The star-studded opening at New York's Guggenheim Museum in February was a glitzy kickoff for a thought-provoking exhibition, one with a few twists. It's a show at an art museum, with virtually no art, its subject – the countryside – being presented in the middle of a city. Add to that, the man behind all this is not famous for designing exhibitions, but rather for buildings which define skylines.
Just before the opening, as the final touches were being added, its designer, famed Dutch architect Rem Koolhaas, showed "Sunday Morning" around. "You're just a nervous wreck because you want kind of things to work," he said.
His highly-anticipated show is aimed at bringing focus to life outside cities, which make up just two percent of the Earth's surface. The topics range from changing economies to climate. "We have kind of really neglected to look at the countryside and to understand the enormous changes that are taking place there," Koolhaas said.
Correspondent Seth Doane first met Koolhaas in the Netherlands, at the headquarters of his firm, OMA, where he explained why, these days, he isn't thinking much about the urban landscapes that have dominated much of his career:
Koolhaas said, "The next phase of architecture will not be about building more skyscrapers or more apartment blocks or more museums, but that it will really be how do we kind of relate to an enormous amount of machinery?"
Koolhaas is fascinated by giant factories and distribution centers, in particular those in the Nevada desert – vast expanses where human workers are dwarfed by robots and machines.
Doane asked, "Rem Koolhaas is now thinking about the Walmart distribution facility?"
"Yes," he replied. "And particularly, what happens if there is a kind of Walmart next to an Amazon next to Apple next to Tesla next to Google next to, you know, what more can happen than simply an agglomeration of boxes?"
He rejects the label "starchitect," and thinks the notion of a "celebrity architect" contradicts the profession: "What inspires me is the need of others," he said. "An architect is a kind of very strange profession because you have an ability, but to be triggered, you need an impulse from another person or another party. We are waiting for a phone call."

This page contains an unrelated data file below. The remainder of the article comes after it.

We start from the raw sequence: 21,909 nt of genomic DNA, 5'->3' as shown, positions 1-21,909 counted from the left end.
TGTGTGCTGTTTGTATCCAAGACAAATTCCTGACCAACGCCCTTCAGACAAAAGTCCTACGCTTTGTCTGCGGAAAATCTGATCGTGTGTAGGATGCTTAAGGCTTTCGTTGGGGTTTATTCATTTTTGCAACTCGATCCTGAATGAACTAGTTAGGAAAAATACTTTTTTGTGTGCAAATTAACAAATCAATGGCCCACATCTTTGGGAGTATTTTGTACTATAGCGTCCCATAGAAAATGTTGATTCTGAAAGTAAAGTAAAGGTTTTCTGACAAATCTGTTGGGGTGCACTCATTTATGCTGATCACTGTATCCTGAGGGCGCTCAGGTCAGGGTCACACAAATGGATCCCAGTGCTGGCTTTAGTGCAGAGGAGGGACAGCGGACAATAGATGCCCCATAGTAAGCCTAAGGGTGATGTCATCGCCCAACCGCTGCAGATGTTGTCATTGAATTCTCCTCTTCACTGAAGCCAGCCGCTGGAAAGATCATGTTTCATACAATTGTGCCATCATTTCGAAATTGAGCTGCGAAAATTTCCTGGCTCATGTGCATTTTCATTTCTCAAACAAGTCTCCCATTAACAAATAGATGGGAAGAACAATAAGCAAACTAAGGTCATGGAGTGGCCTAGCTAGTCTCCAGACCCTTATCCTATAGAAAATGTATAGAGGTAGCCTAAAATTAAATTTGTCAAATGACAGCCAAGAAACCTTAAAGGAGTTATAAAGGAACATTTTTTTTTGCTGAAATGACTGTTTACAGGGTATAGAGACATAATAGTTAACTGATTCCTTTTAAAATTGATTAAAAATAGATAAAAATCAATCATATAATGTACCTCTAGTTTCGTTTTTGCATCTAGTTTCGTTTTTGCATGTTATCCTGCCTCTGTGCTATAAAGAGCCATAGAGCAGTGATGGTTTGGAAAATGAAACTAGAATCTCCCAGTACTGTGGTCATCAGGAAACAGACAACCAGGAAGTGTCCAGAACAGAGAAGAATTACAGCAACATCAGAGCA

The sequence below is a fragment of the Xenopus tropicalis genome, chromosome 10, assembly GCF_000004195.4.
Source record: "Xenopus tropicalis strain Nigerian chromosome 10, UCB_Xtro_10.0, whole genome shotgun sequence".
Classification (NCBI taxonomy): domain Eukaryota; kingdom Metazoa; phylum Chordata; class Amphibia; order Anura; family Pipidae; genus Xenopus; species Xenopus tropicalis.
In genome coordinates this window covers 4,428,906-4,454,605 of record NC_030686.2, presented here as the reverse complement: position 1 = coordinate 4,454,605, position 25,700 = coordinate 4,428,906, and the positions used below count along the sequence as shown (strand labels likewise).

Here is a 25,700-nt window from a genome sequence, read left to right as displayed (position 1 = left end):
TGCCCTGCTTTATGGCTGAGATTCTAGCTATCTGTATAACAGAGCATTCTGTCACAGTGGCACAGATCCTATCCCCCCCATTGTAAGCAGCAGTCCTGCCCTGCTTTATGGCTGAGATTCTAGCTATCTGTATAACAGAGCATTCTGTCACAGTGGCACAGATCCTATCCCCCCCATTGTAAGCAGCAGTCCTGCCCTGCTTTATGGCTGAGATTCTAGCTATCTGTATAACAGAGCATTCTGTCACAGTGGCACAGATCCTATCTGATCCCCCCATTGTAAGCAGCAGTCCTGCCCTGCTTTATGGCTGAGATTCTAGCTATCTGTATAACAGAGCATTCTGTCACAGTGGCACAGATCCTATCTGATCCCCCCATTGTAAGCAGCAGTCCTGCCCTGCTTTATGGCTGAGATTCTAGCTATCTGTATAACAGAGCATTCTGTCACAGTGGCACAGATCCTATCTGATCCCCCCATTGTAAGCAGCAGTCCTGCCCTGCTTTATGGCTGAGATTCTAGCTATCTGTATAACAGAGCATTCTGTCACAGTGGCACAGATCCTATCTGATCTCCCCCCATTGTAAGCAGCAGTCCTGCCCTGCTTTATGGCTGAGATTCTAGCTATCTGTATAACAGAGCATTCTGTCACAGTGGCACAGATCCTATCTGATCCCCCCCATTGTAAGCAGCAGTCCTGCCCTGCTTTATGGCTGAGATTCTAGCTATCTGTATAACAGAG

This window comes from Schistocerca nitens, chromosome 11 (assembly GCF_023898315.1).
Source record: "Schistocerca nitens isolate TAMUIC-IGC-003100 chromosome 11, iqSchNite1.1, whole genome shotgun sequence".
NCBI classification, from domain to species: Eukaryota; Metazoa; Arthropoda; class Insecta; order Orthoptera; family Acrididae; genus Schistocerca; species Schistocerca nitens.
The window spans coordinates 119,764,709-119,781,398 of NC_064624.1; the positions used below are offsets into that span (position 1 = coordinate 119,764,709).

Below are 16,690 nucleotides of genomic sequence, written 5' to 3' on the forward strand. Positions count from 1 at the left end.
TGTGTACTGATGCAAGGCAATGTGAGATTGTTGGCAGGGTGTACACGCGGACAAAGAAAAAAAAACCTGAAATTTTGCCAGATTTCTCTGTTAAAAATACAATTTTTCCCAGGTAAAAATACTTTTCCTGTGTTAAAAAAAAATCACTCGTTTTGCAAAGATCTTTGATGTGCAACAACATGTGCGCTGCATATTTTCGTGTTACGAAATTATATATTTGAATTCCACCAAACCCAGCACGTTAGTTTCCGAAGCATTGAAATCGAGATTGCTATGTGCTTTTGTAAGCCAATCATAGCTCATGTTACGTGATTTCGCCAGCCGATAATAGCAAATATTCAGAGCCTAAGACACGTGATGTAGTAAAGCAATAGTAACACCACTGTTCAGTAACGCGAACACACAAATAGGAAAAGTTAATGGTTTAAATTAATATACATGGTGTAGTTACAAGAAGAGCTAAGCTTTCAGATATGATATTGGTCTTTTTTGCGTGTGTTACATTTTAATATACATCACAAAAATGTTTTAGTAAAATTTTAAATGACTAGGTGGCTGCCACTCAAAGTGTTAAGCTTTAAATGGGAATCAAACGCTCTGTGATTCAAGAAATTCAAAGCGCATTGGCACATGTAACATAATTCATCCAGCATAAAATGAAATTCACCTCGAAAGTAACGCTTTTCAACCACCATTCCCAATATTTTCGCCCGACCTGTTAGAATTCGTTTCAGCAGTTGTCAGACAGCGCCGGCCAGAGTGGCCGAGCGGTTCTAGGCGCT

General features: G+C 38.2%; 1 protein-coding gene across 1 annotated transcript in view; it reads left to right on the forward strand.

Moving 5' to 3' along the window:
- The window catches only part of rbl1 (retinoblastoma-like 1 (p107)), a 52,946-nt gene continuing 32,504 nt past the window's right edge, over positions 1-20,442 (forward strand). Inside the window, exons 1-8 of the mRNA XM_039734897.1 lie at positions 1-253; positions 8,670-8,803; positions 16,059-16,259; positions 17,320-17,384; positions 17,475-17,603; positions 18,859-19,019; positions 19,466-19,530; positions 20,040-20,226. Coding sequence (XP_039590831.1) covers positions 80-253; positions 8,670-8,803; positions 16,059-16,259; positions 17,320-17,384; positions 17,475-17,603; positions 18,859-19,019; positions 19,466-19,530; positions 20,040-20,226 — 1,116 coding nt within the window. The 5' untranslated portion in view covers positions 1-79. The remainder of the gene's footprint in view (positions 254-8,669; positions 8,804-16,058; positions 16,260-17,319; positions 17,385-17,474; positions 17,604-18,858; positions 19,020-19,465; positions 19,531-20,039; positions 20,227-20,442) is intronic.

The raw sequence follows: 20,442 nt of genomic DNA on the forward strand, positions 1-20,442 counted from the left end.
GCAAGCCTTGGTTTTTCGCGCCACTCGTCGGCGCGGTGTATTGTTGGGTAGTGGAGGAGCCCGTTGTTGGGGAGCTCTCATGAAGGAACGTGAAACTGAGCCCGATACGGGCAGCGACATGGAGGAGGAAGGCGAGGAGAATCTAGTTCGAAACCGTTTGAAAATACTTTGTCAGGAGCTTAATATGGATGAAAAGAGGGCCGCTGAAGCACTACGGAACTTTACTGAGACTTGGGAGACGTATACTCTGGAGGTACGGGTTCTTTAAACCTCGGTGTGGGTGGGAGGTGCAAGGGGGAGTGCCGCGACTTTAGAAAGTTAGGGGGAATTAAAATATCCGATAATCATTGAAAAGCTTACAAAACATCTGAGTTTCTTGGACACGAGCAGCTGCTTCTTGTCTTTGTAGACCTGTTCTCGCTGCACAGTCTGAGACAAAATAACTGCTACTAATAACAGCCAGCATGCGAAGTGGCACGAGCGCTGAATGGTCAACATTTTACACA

Still, he's not exactly "waiting by the phone" at this stage of his career. When he received architecture's top honor, the Pritzker Prize, in 2000, the committee noted Koolhaas "seems so in tune with the future." He certainly put a futuristic mark on Beijing's skyline with his CCTV Tower, home to China's central television.
But for all the dazzle of his work, Koolhaas is content in his humble hometown of Rotterdam, which was destroyed in World War II and colorfully rebuilt.
He said, "We live in a kind of remarkable, attention-free environment."
"The people around here don't care that you are who you are, that you've done what you've done?" Doane asked.
"No. Absolutely not."
"And that helps your business?"
"Well, maybe not my business, but it helps me!"
The unassuming Koolhaas doesn't need to brag to stand out; his buildings do that for him. In the case of one on the Rotterdam waterfront, he knew many would see it from a passing car. ("The bridge was a given," he said.) So, Koolhaas designed it with that in mind. The structure appears to change shape as you drive by.
The building sits between projects by two fellow design titans, Italian Renzo Piano and Brit Norman Foster, creating a showcase of modern architecture on this inlet of the Rhine River.
Koolhaas said of the building, "It becomes an adult; as soon as I'm finished, it's no longer me, but it's the public domain."
"It becomes an adult?" asked Doane. "Like, it's your baby as you're designing it?"
"Yeah, exactly. And then I need to disconnect."
And one way he disconnects is by shifting his focus. "I find it really incredibly important to learn from fashion," he said.
He's designed stores for fashion giant Prada (in New York and Beverly Hills), and a museum for the Prada Foundation in Milan.
"The movement between different fields is really crucial, nourishing," he said.
Koolhaas says, unlike architecture, which he says can be a painfully slow art, settings for fashion shows gives him instant gratification.
At his headquarters in Rotterdam, he's created an in-house think tank which includes Harvard students who come to study questions he seems to constantly have in mind: what's next? What's ahead? One student told Doane, "It's very exciting. At first there was a sort of star power, but then Rem is very down-to-earth."
Now, at the Guggenheim Museum, the 75-year-old Koolhaas is posing questions to visitors, too, said curator Troy Conrad Therrien: "He has been at the forefront of thinking about cities for 50 years, so he knows how to look at things, turn them upside-down and see in a way that nobody else can see them. And now he's doing that for a totally different territory."
So, it's no surprise that as he considers the future, Rem Koolhaas, master of the modern city, finds himself looking back beyond the skyline toward the countryside.
For more info:
- Rem Koolhaas, OMA
- "Countryside, The Future" at the Guggenheim Museum, New York City (through August 14, 2020) | Ticket info
- Exhibition catalogue: "Countryside, A Report" by AMO/Rem Koolhaas (Guggenheim/Taschen), in Trade Paperback, available via Amazon
Story produced by Jon Carras.